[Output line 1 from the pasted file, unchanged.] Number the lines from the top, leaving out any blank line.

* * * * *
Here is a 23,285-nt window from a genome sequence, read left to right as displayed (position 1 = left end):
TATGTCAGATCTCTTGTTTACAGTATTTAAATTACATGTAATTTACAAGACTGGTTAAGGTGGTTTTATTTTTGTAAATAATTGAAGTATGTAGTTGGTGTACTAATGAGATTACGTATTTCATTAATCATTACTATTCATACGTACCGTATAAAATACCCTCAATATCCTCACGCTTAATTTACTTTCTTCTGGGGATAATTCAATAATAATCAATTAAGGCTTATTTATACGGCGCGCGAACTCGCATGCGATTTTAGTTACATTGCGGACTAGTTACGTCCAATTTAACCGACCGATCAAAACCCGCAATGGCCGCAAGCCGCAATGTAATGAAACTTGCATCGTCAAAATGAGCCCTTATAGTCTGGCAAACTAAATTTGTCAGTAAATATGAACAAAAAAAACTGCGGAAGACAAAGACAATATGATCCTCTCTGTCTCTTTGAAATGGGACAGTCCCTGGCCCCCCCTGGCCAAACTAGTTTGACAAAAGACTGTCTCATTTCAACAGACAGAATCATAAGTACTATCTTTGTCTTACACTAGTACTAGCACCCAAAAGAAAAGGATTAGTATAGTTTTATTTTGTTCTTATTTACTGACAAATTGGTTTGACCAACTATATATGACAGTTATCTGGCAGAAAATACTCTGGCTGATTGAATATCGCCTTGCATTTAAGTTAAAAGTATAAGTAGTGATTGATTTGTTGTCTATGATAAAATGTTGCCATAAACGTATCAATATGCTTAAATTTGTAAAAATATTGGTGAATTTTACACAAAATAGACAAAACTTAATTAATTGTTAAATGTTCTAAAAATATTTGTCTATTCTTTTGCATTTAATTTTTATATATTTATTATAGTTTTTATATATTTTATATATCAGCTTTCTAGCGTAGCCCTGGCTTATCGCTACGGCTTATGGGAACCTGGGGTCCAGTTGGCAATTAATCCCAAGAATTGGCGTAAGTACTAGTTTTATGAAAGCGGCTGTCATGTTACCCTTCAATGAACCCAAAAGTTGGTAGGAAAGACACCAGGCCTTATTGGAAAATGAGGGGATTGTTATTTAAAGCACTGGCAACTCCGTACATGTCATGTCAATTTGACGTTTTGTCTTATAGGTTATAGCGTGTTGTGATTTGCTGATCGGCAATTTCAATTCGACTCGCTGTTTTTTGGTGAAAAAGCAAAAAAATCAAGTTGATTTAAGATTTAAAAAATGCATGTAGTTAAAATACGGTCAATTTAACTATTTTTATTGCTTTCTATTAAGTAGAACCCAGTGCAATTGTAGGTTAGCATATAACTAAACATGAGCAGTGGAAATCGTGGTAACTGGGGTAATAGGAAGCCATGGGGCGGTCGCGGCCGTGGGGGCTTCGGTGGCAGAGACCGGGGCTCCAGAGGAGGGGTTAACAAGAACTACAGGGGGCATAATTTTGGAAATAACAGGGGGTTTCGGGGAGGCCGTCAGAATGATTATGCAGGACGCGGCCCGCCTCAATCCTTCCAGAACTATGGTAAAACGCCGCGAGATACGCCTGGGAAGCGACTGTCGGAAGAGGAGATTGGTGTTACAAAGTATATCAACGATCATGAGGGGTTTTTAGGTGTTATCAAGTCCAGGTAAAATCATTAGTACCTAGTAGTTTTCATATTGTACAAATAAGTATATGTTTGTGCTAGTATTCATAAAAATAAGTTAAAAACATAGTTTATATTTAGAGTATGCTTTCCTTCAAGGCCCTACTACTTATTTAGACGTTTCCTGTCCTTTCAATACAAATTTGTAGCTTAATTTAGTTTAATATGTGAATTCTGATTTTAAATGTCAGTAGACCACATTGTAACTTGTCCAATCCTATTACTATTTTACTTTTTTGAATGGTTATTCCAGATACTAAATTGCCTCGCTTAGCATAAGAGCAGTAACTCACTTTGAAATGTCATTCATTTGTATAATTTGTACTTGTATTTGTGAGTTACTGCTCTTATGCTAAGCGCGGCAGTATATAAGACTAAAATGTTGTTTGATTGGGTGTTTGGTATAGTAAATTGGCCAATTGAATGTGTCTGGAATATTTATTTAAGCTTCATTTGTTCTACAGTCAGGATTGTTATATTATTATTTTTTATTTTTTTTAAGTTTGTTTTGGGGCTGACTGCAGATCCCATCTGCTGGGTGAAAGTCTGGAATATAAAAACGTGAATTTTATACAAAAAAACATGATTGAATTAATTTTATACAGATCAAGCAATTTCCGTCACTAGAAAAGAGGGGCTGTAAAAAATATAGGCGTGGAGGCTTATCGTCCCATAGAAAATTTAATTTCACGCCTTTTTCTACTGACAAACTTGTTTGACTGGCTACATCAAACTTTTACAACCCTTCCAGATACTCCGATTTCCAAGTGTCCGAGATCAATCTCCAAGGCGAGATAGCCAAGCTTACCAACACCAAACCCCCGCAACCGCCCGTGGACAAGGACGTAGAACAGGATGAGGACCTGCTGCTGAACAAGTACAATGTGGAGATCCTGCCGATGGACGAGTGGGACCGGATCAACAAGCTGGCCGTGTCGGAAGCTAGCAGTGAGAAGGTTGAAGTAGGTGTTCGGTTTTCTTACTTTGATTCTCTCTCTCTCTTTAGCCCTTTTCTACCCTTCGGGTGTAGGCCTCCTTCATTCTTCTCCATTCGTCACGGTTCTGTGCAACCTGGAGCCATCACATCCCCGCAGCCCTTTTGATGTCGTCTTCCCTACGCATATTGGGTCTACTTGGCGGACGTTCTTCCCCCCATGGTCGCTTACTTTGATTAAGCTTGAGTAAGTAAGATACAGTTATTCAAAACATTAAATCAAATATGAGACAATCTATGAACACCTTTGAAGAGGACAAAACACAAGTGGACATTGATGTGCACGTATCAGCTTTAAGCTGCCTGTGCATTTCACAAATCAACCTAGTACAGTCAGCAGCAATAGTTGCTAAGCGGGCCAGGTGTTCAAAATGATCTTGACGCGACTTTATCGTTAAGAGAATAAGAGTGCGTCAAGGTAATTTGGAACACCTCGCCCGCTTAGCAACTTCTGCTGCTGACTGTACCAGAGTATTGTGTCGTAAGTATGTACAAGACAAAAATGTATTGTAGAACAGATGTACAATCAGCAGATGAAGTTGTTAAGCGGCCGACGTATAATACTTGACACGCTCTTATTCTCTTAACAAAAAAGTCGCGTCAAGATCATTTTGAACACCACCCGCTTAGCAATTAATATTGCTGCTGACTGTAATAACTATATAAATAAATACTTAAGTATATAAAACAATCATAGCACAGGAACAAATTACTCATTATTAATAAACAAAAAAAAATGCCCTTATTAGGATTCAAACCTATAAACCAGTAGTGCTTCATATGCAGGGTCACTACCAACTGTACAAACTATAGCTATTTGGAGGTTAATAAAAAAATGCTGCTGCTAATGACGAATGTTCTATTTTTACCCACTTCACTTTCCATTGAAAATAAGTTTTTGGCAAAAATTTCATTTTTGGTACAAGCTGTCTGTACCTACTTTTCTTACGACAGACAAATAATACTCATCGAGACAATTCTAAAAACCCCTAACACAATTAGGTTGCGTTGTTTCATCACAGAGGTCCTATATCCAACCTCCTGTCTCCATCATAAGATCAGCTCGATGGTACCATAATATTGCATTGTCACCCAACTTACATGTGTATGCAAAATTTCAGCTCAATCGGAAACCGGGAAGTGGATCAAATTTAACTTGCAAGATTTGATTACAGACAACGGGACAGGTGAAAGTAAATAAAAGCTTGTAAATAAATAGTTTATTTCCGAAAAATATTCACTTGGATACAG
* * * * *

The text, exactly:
Here is a 23,285-nt window from a genome sequence, read left to right as displayed (position 1 = left end):